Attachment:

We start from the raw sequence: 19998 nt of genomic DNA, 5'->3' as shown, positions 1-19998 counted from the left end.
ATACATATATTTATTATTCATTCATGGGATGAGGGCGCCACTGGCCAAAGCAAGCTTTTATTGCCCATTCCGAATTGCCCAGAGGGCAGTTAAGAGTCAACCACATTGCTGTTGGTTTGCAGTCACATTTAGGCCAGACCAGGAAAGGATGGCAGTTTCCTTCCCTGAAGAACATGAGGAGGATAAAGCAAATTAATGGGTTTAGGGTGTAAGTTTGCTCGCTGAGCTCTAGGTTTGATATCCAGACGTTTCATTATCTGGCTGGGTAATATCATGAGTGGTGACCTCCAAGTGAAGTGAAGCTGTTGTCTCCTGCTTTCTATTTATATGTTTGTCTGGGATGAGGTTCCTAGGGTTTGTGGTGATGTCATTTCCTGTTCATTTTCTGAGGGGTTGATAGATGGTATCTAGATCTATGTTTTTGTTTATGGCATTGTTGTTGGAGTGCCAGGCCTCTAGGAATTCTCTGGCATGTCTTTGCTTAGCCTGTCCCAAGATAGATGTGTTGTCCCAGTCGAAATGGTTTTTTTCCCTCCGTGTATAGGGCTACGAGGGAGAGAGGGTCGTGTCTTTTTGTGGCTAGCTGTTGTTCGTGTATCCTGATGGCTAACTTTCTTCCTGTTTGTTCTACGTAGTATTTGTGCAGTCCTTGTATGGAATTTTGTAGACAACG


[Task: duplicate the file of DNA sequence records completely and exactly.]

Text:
We start from the raw sequence: 19998 nt of genomic DNA, 5'->3' as shown, positions 1-19998 counted from the left end.
ATACATATATTTATTATTCATTCATGGGATGAGGGCGCCACTGGCCAAAGCAAGCTTTTATTGCCCATTCCGAATTGCCCAGAGGGCAGTTAAGAGTCAACCACATTGCTGTTGGTTTGCAGTCACATTTAGGCCAGACCAGGAAAGGATGGCAGTTTCCTTCCCTGAAGAACATGAGGAGGATAAAGCAAATTAATGGGTTTAGGGTGTAAGTTTGCTCGCTGAGCTCTAGGTTTGATATCCAGACGTTTCATTATCTGGCTGGGTAATATCATGAGTGGTGACCTCCAAGTGAAGTGAAGCTGTTGTCTCCTGCTTTCTATTTATATGTTTGTCTGGGATGAGGTTCCTAGGGTTTGTGGTGATGTCATTTCCTGTTCATTTTCTGAGGGGTTGATAGATGGTATCTAGATCTATGTTTTTGTTTATGGCATTGTTGTTGGAGTGCCAGGCCTCTAGGAATTCTCTGGCATGTCTTTGCTTAGCCTGTCCCAAGATAGATGTGTTGTCCCAGTCGAAATGGTTTTTTTCCCTCCGTGTATAGGGCTACGAGGGAGAGAGGGTCGTGTCTTTTTGTGGCTAGCTGTTGTTCGTGTATCCTGATGGCTAACTTTCTTCCTGTTTGTTCTACGTAGTATTTGTGCAGTCCTTGTATGGAATTTTGTAGACAACG